You don’t have to be a photo nerd to know that Photoshop is the undisputed king of image editing. But Photoshop is also very expensive, so unless you can use the program to make money, the $699 price tag can be difficult to justify.
While iPhoto is a good alternative, it’s a little lacking when it comes to advanced image editing features. That’s why many photographers have opted for Pixelmator and its $59 price tag (the new version is available as a free upgrade for existing Pixelmator users). Now, with the release of version 1.6, code named Nucleus, this full-featured image editor wrapped in a Photoshop-like interface is even more appealing.
After twenty years, Photoshop’s interface has been refined into very intuitive and workable tools. Pixelmator doesn’t shy away from following many of Adobe’s design ideas. On the left you’ll find a very Photoshop-like toolbox, complete with foreground/background color pickers, and buttons for a quick-mask mode (this lets you define a mask by painting). Pixelmator’s toolbox does Photoshop’s one better, though, with cool animated icons. This is just one example of the overall professional and cutting edge look that Pixelmator sports.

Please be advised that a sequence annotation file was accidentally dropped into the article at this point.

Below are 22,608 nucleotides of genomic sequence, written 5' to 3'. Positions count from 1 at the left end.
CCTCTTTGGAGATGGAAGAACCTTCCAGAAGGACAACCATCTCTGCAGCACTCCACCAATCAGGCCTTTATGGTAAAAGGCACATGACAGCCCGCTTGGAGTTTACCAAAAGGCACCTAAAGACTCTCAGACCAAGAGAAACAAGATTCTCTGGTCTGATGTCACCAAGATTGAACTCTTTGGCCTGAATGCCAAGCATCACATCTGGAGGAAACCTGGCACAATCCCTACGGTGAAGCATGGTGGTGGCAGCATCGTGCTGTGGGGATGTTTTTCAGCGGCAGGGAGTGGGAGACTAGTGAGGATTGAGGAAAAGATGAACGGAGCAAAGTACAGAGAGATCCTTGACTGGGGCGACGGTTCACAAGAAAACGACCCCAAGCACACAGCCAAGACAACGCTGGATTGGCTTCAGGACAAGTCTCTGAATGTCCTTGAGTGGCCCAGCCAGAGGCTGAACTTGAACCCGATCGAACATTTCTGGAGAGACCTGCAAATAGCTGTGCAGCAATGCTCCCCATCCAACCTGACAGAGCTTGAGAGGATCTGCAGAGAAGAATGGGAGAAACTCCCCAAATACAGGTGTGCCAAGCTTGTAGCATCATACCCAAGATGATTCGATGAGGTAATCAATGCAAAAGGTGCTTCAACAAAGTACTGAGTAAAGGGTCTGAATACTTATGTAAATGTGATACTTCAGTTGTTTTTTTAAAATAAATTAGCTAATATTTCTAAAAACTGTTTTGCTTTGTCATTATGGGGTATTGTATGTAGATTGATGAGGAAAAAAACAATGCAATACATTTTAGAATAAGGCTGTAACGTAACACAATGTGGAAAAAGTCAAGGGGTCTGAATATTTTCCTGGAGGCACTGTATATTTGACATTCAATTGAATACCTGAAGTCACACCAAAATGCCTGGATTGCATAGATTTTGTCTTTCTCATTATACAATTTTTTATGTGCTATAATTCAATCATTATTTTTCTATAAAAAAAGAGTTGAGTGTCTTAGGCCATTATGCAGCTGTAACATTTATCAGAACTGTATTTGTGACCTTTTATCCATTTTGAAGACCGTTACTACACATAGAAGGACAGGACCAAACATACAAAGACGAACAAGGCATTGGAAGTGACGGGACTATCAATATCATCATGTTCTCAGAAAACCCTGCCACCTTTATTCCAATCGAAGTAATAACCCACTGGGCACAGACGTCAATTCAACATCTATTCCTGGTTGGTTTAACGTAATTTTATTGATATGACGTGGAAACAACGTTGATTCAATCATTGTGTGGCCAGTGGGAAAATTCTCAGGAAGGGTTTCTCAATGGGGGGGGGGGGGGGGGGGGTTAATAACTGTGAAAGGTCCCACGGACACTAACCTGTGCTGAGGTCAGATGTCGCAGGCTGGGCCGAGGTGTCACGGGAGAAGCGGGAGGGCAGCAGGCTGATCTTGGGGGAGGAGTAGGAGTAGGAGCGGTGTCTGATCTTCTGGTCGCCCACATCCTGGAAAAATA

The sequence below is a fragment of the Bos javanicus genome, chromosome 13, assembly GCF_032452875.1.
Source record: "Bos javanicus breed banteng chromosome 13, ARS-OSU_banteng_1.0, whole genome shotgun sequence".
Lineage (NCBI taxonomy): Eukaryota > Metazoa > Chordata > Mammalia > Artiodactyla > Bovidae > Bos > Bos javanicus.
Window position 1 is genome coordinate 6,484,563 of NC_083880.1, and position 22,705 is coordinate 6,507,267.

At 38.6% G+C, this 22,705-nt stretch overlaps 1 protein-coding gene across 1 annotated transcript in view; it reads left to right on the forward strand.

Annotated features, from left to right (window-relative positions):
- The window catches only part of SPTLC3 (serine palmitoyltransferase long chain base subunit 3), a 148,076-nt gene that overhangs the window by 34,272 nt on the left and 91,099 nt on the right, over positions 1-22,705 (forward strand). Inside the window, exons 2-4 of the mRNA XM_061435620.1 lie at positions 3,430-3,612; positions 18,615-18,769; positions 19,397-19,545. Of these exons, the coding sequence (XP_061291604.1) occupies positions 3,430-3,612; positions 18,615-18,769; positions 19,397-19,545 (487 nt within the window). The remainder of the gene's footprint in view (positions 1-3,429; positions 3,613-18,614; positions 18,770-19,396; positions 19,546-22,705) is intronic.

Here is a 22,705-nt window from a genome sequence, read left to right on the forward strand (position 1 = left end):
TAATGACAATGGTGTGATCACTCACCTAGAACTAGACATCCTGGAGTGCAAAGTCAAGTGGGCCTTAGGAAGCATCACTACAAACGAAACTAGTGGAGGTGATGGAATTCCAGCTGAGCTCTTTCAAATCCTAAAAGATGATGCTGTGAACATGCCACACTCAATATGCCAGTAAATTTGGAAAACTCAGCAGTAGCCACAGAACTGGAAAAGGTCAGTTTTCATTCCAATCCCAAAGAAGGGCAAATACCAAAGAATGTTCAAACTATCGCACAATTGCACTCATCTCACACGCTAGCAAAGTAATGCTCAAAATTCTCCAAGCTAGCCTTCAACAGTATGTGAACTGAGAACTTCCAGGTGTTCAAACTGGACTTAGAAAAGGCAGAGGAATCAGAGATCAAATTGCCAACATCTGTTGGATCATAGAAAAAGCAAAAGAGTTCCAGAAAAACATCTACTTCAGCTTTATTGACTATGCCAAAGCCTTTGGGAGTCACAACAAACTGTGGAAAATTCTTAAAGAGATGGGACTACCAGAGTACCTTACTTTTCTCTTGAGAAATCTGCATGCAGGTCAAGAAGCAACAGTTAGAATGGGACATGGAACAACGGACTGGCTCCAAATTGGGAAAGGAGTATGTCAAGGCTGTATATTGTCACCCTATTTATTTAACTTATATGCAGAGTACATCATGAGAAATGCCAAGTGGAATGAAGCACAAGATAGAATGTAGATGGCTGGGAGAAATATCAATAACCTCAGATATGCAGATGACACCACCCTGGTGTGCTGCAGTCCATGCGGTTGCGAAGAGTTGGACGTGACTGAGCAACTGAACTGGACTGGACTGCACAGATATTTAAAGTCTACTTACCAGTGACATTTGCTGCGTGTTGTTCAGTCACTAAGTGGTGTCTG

Pixelmator is document-based, meaning you open documents in individual windows rather than in a self-contained environment like Adobe Photoshop Lightroom, iPhoto, or Aperture. Like in Photoshop and Photoshop Elements (which is Pixelmator’s closest comptetion), this allows you to work flexibly and arrange your documents and tools however you like.
Pixelmator has a very well developed toolset that includes most of the things you’d expect to find in a modern image editor. Brushes, selection tools, rubber stamp, sharpen/blur, text, and more are all available and work just like you’d expect them to. An array of floating palettes give you access to layers, color swatches, masks, brushes, and a few other odds and ends.
There aren’t any revolutionary tools in Pixelmator, just a good workhorse selection for most of your everyday image editing tasks. For selections, your fanciest tool will be the magic wand, while retouching doesn’t go beyond the clone stamp tool.
The tools themselves are smartly implemented and responsive. Pixelmator supports pressure-sensitive tablets for your brush tools, so fine retouching and painting are no problem.
Speed boost and other new features
One of this release’s greatest improvements is speed. Pixelmator 1.6 has 64-bit support and makes heavy use of your Mac’s graphics processor (GPU). This shows in the program’s greatly increased speeds and general zippiness. From its two-second launch time to its real-time previews of full-screen filters, Pixelmator is a screamer, and this pays off when you’re trying to execute a complex edit or effect.
For compositing in Pixelmator, you’ve got a Layers palette complete with layer masks and transfer modes, while the Masks palette lets you save any selections that you’ve made. In this new release, Pixelmator has added the ability to group layers for a cleaner, more organized work space. This also allows the user to apply certain edits to a batch of layers at once.